Oofty Goofty

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Leonard "Leon" Borchardt (April 26, 1862 – death date unknown),[1][2] better known as Oofty Goofty, was a German sideshow performer who lived in San Francisco, California in the late 19th century and Houston, Texas in the early 20th century.

Early life[edit]

Goofty was born Leonard Borchardt (sometimes Burkhardt) in Berlin on April 26, 1862. He was Jewish. In 1900, Goofty told a Houston Daily Post reporter that he came to the U.S. on the SS Fresia as a stowaway in 1876, was found by the captain and made to work for three crossings to earn his passage, and was finally able to immigrate by 1878. According to Goofty, he drifted from city to city before finding himself penniless in Detroit, Michigan during a snowstorm on January 27, 1883, and enlisted in the United States Army for five years. Goofty was placed in Company K of the First Cavalry and stationed at the Jefferson Barracks Military Post.

He was described as being 5 ft 4 in tall, with brown eyes, black hair, and a dark complexion. Goofty said that his fellow soldiers teased him because he was Jewish; he would be the first man the Native Americans would scalp in a fight. When orders came deploying him to Washington Territory, he deserted shortly afterwards on April 9, 1883. He was apprehended the same day, and then escaped from military custody a few days later.[3][4]

Career[edit]

In his 1933 book, The Barbary Coast, Herbert Asbury wrote that Borchardt got the name "Oofty Goofty" from a February 1884 appearance at a Market Street sideshow, where he was billed as the "Wild Man of Borneo".

Borchardt was covered from head to toe with road tar, into which horsehair was stuck. This gave him a savage and ferocious appearance. He was then locked in a cage, and people paid a dime to look at the “wild man” supposedly captured in the jungles of Borneo and brought to San Francisco at enormous expense. To add to the realism, large chunks of raw meat were poked between the bars by an attendant, and the "wild man" gobbled ravenously, occasionally growling, shaking the bars, and yelping, “Oofty goofty! Oofty goofty!”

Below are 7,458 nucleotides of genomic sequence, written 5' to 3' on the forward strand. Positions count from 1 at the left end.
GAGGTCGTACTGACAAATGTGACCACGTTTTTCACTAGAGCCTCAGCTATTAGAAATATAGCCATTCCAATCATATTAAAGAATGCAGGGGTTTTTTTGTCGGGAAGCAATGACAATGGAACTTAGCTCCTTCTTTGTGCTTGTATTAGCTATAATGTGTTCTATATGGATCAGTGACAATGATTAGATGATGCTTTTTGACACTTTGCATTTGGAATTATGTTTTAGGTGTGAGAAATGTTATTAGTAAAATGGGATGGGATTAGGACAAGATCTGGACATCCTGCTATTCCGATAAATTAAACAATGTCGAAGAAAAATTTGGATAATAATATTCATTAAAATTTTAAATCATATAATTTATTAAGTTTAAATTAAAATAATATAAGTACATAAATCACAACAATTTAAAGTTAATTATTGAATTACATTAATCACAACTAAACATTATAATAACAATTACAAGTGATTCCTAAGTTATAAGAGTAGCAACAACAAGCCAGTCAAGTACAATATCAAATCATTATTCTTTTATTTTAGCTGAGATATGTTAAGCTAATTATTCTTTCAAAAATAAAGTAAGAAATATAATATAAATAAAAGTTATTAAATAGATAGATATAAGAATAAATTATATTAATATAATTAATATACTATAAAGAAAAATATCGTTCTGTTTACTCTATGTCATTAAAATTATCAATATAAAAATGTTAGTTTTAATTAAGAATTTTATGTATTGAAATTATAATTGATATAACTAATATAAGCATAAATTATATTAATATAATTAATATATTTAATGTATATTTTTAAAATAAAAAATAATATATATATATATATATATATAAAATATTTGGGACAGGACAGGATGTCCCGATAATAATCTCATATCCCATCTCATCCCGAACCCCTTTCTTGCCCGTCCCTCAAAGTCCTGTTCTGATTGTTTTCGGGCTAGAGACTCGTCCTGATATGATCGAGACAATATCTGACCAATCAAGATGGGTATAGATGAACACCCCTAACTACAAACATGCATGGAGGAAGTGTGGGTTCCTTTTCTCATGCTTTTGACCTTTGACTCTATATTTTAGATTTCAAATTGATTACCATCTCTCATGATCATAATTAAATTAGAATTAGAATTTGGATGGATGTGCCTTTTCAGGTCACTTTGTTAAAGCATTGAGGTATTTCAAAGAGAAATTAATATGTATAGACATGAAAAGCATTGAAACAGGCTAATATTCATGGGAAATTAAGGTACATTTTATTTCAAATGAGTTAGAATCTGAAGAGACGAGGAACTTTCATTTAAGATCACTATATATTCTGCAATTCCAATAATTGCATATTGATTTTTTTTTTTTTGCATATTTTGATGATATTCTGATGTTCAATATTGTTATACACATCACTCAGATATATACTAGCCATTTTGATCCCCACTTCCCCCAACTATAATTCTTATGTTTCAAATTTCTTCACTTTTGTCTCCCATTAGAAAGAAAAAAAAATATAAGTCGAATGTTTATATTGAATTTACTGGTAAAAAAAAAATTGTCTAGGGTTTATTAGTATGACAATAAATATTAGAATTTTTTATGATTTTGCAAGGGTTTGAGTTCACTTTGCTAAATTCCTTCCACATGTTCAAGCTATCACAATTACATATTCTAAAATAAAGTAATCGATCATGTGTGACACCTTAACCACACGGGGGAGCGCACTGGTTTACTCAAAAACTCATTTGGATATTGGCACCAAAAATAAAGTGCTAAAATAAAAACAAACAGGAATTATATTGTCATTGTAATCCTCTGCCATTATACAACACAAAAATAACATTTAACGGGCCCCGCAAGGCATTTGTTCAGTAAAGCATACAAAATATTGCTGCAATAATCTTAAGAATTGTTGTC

Oofty's career as a “wild man” came to an end after about a week, when he took ill, believed to be because he was unable to perspire because of the tar on his skin. Doctors at the city's Receiving Hospital tried for days to remove the tar, but could not do so, presumably because of the horsehair. The tar finally came off after he was doused with tar solvent and left to lie on the hospital's roof.

Afterwards, according to an interview he gave in 1900, Oofty worked as baseball team mascot. After losing several games, members of the team kicked him and made him walk nearly a hundred miles back home.[5]

In June 1885, Oofty was charged with libel after claiming a man named C. Linear had offered him $200 to burn his house down.[6] Days later he was put into the Home of the Inebriates and was to be examined by the insanity commissioners.[7] His status as a deserter was made known and he was sentenced to three years in military prison. He attempted to fake epileptic fits, but his ruse was uncovered. He later injured himself by jumping off a cliff and was released from service September 18, 1885. He then made his way back to San Francisco.

Early in the 1885 libel case, Oofty gave an interview to the San Francisco Examiner, in which he described the "feat" for which he would become best known:

My stock in trade was a leather pad I wore in the seat of my trousers and my customers were young men, who would pay from 10 cents to $2, according to the thickness of the cane with which I would allow them to strike me with one blow as I bent forward over the back of a chair. [8]

Nearly fifty years later, Asbury offered a very different version of this that appears to conflate fact and fiction. Asbury claimed that the genesis of Oofty's "whack me" business was his sudden discovery, upon being thrown out of a Barbary Coast saloon onto a hard cobblestone street, that he felt no physical pain. Asbury said that Oofty would tour San Francisco, baseball bat in hand, and invite anyone who would listen to kick him as hard as they could for 5 cents, smack him with a walking stick for 15 cents, or beat him with a baseball bat for 25 cents. Asbury went on to claim that, in 1891, John L. Sullivan struck Oofty across the back with a billiard cue, fracturing three vertebrae, and that Oofty walked with a limp the rest of his life because of it.[9]